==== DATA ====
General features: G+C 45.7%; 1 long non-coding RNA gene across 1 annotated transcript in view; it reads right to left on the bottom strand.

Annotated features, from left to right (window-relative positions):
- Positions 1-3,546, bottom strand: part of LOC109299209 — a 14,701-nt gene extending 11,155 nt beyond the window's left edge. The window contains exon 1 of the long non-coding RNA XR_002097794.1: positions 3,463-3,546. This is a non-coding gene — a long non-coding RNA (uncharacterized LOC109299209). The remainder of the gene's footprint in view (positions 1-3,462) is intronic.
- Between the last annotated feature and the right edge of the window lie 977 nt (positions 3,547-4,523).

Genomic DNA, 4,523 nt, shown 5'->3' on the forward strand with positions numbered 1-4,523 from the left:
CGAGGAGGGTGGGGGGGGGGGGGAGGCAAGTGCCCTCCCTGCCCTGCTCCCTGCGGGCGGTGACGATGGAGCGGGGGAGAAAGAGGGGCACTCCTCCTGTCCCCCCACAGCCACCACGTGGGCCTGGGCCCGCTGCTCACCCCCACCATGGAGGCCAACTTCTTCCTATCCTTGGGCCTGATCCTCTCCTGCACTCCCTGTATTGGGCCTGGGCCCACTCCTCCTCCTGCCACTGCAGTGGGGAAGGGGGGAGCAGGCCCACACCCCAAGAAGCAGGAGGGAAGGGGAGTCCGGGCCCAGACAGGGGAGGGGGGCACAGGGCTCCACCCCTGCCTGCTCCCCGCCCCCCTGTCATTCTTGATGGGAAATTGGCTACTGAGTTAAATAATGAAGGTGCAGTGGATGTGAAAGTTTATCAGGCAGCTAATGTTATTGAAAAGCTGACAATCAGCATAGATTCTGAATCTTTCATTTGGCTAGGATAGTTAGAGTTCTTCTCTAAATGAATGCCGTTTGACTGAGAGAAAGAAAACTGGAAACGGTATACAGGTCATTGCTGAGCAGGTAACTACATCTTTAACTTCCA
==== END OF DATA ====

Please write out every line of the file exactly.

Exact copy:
General features: G+C 45.7%; 1 long non-coding RNA gene across 1 annotated transcript in view; it reads right to left on the bottom strand.

Annotated features, from left to right (window-relative positions):
- Positions 1-3,546, bottom strand: part of LOC109299209 — a 14,701-nt gene extending 11,155 nt beyond the window's left edge. The window contains exon 1 of the long non-coding RNA XR_002097794.1: positions 3,463-3,546. This is a non-coding gene — a long non-coding RNA (uncharacterized LOC109299209). The remainder of the gene's footprint in view (positions 1-3,462) is intronic.
- Between the last annotated feature and the right edge of the window lie 977 nt (positions 3,547-4,523).

Genomic DNA, 4,523 nt, shown 5'->3' on the forward strand with positions numbered 1-4,523 from the left:
CGAGGAGGGTGGGGGGGGGGGGGAGGCAAGTGCCCTCCCTGCCCTGCTCCCTGCGGGCGGTGACGATGGAGCGGGGGAGAAAGAGGGGCACTCCTCCTGTCCCCCCACAGCCACCACGTGGGCCTGGGCCCGCTGCTCACCCCCACCATGGAGGCCAACTTCTTCCTATCCTTGGGCCTGATCCTCTCCTGCACTCCCTGTATTGGGCCTGGGCCCACTCCTCCTCCTGCCACTGCAGTGGGGAAGGGGGGAGCAGGCCCACACCCCAAGAAGCAGGAGGGAAGGGGAGTCCGGGCCCAGACAGGGGAGGGGGGCACAGGGCTCCACCCCTGCCTGCTCCCCGCCCCCCTGTCATTCTTGATGGGAAATTGGCTACTGAGTTAAATAATGAAGGTGCAGTGGATGTGAAAGTTTATCAGGCAGCTAATGTTATTGAAAAGCTGACAATCAGCATAGATTCTGAATCTTTCATTTGGCTAGGATAGTTAGAGTTCTTCTCTAAATGAATGCCGTTTGACTGAGAGAAAGAAAACTGGAAACGGTATACAGGTCATTGCTGAGCAGGTAACTACATCTTTAACTTCCA